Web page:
While often regarded as a platform for people to share their personal stories, a blog can also be used to tell the story of an organization. Whether showcasing your work, offering behind-the-scenes glimpse into your nonprofit, highlighting the people you serve, or advocating a particular point of view, a blog can be a powerful — and influential — communication and public-relations tool for your organization.

So how do you create a blog? Let’s say that you’ve already spent time reading other blogs and articles on how to successfully maintain and promote your blog. (More Resources at the end of this article will help you get started.) You’ve defined your goals, your target audience, and the type of content you’ll provide. Your next challenge is to pick the blogging tool that offers the right features for you.

There are a number of good blogging tools, but choosing among them can be confusing. In this report, we’ll take a detailed look at the top blogging tools out there and outline key considerations for selecting a blogging platform, including the skills required to set it up; the ease with which you can post to it; whether you can upload images, video, or audio to it; its ability to moderate comments and prevent spam; how closely you can tailor its design to match the look and feel of your organization’s Web site and other collateral; and tools you can use to track who’s reading it.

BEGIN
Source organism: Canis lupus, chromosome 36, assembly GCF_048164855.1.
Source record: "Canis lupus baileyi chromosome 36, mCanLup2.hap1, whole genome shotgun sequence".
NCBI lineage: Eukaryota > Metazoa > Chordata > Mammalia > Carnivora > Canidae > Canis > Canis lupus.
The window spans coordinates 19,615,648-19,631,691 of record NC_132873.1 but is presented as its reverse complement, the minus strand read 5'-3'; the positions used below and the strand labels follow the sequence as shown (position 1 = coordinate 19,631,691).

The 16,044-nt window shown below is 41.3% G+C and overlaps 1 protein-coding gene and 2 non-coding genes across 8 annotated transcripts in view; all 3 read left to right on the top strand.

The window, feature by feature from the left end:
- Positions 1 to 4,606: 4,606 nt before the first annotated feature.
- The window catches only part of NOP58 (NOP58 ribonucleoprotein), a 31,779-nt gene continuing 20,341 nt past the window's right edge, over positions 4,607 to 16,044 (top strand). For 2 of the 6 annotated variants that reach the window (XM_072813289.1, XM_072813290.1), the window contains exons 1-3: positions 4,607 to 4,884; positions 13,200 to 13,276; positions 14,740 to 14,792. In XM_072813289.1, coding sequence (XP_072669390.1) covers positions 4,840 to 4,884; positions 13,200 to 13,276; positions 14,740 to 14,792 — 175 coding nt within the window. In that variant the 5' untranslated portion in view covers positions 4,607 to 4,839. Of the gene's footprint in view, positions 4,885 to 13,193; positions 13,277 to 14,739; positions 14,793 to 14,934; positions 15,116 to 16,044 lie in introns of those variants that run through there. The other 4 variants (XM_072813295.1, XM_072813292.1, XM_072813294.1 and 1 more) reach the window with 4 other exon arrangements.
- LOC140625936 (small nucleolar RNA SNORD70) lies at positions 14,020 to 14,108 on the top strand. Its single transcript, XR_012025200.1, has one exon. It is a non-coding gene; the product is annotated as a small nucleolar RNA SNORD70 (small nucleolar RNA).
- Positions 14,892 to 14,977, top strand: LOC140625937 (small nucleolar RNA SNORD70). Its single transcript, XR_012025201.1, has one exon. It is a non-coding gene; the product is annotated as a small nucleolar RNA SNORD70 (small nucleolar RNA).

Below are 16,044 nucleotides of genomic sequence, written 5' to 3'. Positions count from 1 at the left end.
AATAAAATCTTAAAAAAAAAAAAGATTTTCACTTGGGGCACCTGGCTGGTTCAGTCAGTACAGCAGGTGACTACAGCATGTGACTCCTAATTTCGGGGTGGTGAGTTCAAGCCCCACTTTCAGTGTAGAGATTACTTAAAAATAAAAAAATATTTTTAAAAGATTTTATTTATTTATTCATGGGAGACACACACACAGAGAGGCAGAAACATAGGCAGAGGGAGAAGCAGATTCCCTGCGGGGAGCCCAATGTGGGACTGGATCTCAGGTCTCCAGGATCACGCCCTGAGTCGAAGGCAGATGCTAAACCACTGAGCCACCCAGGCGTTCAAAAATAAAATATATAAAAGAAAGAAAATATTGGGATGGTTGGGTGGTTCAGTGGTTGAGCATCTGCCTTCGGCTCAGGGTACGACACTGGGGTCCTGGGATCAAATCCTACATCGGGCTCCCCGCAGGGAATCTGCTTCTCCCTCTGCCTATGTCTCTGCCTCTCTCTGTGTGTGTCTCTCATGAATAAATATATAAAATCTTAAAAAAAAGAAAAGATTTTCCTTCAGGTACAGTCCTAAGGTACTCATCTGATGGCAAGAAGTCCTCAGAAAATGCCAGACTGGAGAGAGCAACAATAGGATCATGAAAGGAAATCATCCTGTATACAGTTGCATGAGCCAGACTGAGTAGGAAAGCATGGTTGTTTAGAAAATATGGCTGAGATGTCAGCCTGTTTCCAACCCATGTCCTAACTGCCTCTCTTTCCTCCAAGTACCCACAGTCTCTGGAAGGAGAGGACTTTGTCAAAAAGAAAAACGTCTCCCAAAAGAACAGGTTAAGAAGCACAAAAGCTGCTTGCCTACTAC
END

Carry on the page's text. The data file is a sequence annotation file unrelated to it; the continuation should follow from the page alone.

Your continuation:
The seven blogging platforms we’ve chosen to review are Blogger, LiveJournal, Typepad, Movable Type, WordPress, ExpressionEngine, and TextPattern. We chose these tools because they are the ones most commonly used to create a typical nonprofit blog — by a long shot. 77 percent of all the bloggers included in the Nonprofit Blog Exchange and 81 percent of respondents in a survey of serious bloggers conducted by ProBlogger used one of these seven tools.

That said, these seven tools certainly don’t meet all possible needs. This report doesn’t include the more sophisticated tools you might use to build a complex multi-blogger community, or blogging software that provides deep Web site integration. You’ll want to look beyond this report if you need a posting workflow, where, for instance, an editor can approve posts from many different blog authors; a closed community in which only specific people can see, post, and comment; complex integration with other Web site content such as forums; or if you’re building a Web site that includes a blog built from scratch. For example, Drupal and Joomla! — both free, open source, content management systems — were among the top ten tools most commonly used blogging tools in the Blog Market Analysis. These tools, and a number of other powerful and sophisticated blog and community tools, are well worth a look if your blogging needs are more complex

But for the rest of us — whether we’re with a big nonprofit that wants a highly branded, tailored blog with multiple authors, or a tiny organization looking for something easy to set up and use — one of the seven tools covered here will work just fine. We’ll help you ask the right questions to determine which blog is right for your organization and provide reviews of the most popular nonprofit blogging platforms.

Continue reading